Mitral valve repair offers a very normal life to the patient since it doesn’t require lifelong blood thinning medication and its results last much longer than animal valves. Mitral repair offers lower operative and long-term mortality than valve replacement, as well as better preservation of left ventricular function and reduced risk of infective endocarditis. Reoperation rates for both repair and replacement are similar, about 1-2% per year. Repair is usually the treatment of choice for patients with mitral valve prolapse who need treatment.
Unfortunately, only a fraction of surgeons nationwide have experience with mitral valve repair. NYP/Columbia surgeons have one of the largest experiences in mitral valve repair, and in fact most of our patients with mitral regurgitation are treated with valve repair rather than replacement.
Dr. Craig Smith – How does mitral valve repair compare with mitral valve replacement?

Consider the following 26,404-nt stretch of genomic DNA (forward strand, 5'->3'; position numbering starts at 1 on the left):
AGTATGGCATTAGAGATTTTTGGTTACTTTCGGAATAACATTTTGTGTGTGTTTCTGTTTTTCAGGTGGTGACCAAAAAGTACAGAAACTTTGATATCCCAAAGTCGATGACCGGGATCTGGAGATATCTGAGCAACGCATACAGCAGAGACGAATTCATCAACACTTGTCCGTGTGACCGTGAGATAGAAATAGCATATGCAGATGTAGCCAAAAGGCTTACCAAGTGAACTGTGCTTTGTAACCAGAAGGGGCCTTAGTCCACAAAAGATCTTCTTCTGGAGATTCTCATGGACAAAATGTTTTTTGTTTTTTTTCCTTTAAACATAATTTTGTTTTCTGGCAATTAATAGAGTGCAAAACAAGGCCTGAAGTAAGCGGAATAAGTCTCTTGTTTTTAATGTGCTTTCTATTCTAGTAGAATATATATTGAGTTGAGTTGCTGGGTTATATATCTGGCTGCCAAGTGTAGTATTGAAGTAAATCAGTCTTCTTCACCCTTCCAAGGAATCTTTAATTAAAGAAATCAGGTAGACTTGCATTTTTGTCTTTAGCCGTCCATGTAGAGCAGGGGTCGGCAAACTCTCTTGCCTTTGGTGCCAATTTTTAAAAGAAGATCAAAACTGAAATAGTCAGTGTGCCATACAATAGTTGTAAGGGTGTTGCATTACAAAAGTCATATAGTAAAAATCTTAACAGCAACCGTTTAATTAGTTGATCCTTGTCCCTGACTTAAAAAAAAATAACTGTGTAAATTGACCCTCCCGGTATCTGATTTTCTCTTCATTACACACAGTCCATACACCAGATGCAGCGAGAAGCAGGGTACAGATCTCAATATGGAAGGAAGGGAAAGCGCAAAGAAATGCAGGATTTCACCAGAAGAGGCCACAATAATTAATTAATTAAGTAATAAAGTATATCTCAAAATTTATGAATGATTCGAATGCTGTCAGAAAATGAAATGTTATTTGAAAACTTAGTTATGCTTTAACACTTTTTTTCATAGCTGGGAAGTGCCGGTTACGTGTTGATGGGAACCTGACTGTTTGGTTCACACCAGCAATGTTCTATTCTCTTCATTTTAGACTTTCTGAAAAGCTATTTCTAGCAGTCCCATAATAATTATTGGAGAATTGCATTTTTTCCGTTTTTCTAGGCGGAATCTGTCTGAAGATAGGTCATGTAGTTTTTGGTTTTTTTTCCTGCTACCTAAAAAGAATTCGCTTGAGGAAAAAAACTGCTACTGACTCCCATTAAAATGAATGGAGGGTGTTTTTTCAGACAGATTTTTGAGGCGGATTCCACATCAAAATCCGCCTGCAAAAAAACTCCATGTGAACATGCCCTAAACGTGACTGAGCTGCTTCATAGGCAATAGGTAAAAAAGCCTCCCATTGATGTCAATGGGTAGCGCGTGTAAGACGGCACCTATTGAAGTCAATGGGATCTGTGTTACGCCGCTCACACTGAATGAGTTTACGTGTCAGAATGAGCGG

Minimally Invasive and Robotic Techniques
Surgical repair of the valve may be achieved by comissurotomy, a procedure in which small incisions are made to free the valve leaflets. NYP/Columbia surgeons routinely perform mitral valve repair and replacement minimally invasively. Our approach utilizes a 2-inch minithoracotomy incision and central aortic cannulation, avoiding the risks of peripheral (femoral) arterial access. All types of complex mitral repairs are possible through this approach, as well as common adjunctive procedures, such as the modified MAZE procedure for atrial fibrillation, ASD or PFO repair, or tricuspid valve procedures.
PERCUTANEOUS MITRAL VALVE REPAIR: MitraClip
Columbia surgeons and interventional cardiologists have pioneered the use of the MitraClip™, which allows mitral valve repair without surgery. In appropriate patients, our physicians guide a catheter, or thin tube, through the vascular system to the mitral valve, using x-ray and echocardiographic imaging to show the way. The MitraClip™, located on the tip of the catheter, is placed at the center of the valve leaflets to hold them together. Patients have a brief recovery time and are able to resume their normal activities within days of this procedure. This technology was actually developed at NewYork-Presbyterian/Columbia, and is based on a surgical procedure known as the “bow-tie repair.” Our physicians are currently participating in clinical trials testing this device in high-risk patients.